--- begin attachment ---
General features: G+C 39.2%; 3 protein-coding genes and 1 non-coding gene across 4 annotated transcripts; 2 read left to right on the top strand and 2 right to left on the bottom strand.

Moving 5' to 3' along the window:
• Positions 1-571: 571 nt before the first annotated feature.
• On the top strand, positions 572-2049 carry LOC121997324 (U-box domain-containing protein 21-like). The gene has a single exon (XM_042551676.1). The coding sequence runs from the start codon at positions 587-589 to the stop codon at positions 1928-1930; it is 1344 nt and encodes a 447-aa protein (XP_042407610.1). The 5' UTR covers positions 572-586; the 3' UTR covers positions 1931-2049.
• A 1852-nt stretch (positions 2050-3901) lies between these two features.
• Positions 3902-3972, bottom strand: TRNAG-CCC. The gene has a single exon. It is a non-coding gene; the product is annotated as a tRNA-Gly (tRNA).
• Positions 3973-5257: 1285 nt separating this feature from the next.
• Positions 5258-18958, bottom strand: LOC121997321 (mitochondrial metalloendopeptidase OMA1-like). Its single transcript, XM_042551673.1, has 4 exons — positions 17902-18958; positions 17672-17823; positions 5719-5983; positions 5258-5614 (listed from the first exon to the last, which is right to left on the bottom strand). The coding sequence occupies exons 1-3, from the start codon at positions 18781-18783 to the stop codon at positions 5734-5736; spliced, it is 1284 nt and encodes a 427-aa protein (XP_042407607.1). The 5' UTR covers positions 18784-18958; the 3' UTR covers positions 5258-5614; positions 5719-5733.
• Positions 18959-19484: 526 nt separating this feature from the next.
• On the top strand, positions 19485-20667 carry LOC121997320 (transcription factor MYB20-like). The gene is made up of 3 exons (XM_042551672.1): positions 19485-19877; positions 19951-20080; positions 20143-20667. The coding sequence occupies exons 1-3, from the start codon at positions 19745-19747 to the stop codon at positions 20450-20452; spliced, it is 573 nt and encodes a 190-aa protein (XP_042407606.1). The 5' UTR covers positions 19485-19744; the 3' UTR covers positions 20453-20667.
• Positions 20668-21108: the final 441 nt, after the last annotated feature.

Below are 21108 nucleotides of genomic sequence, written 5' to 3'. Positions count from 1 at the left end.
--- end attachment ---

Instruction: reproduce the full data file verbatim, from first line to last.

General features: G+C 39.2%; 3 protein-coding genes and 1 non-coding gene across 4 annotated transcripts; 2 read left to right on the top strand and 2 right to left on the bottom strand.

Moving 5' to 3' along the window:
• Positions 1-571: 571 nt before the first annotated feature.
• On the top strand, positions 572-2049 carry LOC121997324 (U-box domain-containing protein 21-like). The gene has a single exon (XM_042551676.1). The coding sequence runs from the start codon at positions 587-589 to the stop codon at positions 1928-1930; it is 1344 nt and encodes a 447-aa protein (XP_042407610.1). The 5' UTR covers positions 572-586; the 3' UTR covers positions 1931-2049.
• A 1852-nt stretch (positions 2050-3901) lies between these two features.
• Positions 3902-3972, bottom strand: TRNAG-CCC. The gene has a single exon. It is a non-coding gene; the product is annotated as a tRNA-Gly (tRNA).
• Positions 3973-5257: 1285 nt separating this feature from the next.
• Positions 5258-18958, bottom strand: LOC121997321 (mitochondrial metalloendopeptidase OMA1-like). Its single transcript, XM_042551673.1, has 4 exons — positions 17902-18958; positions 17672-17823; positions 5719-5983; positions 5258-5614 (listed from the first exon to the last, which is right to left on the bottom strand). The coding sequence occupies exons 1-3, from the start codon at positions 18781-18783 to the stop codon at positions 5734-5736; spliced, it is 1284 nt and encodes a 427-aa protein (XP_042407607.1). The 5' UTR covers positions 18784-18958; the 3' UTR covers positions 5258-5614; positions 5719-5733.
• Positions 18959-19484: 526 nt separating this feature from the next.
• On the top strand, positions 19485-20667 carry LOC121997320 (transcription factor MYB20-like). The gene is made up of 3 exons (XM_042551672.1): positions 19485-19877; positions 19951-20080; positions 20143-20667. The coding sequence occupies exons 1-3, from the start codon at positions 19745-19747 to the stop codon at positions 20450-20452; spliced, it is 573 nt and encodes a 190-aa protein (XP_042407606.1). The 5' UTR covers positions 19485-19744; the 3' UTR covers positions 20453-20667.
• Positions 20668-21108: the final 441 nt, after the last annotated feature.

Below are 21108 nucleotides of genomic sequence, written 5' to 3'. Positions count from 1 at the left end.